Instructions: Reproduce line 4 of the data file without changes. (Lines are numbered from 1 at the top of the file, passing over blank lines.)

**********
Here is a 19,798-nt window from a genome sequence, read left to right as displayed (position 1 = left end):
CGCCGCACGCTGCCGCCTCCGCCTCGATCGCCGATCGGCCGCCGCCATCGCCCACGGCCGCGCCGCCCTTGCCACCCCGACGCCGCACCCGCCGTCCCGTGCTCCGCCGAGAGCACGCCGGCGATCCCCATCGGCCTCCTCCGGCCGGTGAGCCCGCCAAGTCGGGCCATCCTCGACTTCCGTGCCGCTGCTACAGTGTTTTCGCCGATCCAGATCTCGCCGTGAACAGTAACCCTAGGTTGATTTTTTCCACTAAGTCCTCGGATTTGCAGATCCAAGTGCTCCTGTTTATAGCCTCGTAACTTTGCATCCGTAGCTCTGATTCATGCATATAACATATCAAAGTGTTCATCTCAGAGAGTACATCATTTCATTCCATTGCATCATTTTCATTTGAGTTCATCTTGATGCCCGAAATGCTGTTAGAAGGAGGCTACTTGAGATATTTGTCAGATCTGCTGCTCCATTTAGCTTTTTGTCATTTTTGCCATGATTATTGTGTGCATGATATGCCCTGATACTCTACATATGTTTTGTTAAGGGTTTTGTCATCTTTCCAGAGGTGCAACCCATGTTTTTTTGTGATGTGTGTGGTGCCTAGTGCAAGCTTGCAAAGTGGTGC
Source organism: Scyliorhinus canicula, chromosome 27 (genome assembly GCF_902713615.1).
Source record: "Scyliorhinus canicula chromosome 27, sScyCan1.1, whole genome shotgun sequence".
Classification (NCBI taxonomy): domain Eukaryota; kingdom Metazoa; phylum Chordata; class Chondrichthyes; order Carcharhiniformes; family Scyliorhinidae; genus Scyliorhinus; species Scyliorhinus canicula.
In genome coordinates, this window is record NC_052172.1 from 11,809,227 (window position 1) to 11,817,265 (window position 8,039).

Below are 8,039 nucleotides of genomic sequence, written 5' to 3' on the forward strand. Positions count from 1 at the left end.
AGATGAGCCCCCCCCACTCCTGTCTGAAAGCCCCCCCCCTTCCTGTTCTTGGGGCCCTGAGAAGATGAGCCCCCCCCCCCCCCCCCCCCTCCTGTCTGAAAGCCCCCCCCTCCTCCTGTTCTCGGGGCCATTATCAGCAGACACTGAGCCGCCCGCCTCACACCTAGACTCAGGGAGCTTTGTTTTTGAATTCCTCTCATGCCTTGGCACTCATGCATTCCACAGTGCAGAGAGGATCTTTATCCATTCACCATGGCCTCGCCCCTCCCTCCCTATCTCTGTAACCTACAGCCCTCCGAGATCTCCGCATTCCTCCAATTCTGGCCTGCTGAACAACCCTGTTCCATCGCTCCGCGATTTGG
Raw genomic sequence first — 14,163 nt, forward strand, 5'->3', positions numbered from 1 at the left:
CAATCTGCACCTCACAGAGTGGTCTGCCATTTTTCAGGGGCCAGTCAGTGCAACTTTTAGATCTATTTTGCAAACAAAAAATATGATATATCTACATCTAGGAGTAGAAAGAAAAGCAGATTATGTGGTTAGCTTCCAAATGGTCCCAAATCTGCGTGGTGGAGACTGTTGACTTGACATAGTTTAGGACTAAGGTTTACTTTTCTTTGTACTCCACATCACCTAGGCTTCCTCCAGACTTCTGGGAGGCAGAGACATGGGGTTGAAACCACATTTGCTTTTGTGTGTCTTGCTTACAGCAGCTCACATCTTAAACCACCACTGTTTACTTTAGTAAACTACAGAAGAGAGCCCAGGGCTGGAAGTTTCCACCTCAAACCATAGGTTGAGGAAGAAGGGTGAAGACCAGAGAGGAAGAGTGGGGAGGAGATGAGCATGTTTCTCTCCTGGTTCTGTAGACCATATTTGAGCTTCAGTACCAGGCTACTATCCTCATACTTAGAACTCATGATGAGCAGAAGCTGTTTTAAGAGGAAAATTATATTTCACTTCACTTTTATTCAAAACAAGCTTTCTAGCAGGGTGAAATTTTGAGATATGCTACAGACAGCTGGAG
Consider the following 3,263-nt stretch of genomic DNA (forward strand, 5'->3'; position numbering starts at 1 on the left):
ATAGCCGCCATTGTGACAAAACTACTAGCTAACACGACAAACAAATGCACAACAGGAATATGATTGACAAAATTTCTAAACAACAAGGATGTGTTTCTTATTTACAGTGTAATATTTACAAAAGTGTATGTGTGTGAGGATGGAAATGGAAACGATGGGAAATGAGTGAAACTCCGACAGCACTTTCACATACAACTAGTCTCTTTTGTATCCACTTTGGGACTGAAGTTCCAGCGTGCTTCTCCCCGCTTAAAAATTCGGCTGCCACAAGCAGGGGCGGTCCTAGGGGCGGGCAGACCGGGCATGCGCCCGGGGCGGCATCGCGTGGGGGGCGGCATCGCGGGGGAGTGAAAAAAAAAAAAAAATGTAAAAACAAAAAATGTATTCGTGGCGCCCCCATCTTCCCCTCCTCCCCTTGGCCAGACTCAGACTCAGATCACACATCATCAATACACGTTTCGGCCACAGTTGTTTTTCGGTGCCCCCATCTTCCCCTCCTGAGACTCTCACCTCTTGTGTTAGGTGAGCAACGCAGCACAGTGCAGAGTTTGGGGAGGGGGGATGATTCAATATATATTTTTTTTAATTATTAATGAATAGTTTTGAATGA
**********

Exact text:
Source record: "Scyliorhinus canicula chromosome 27, sScyCan1.1, whole genome shotgun sequence".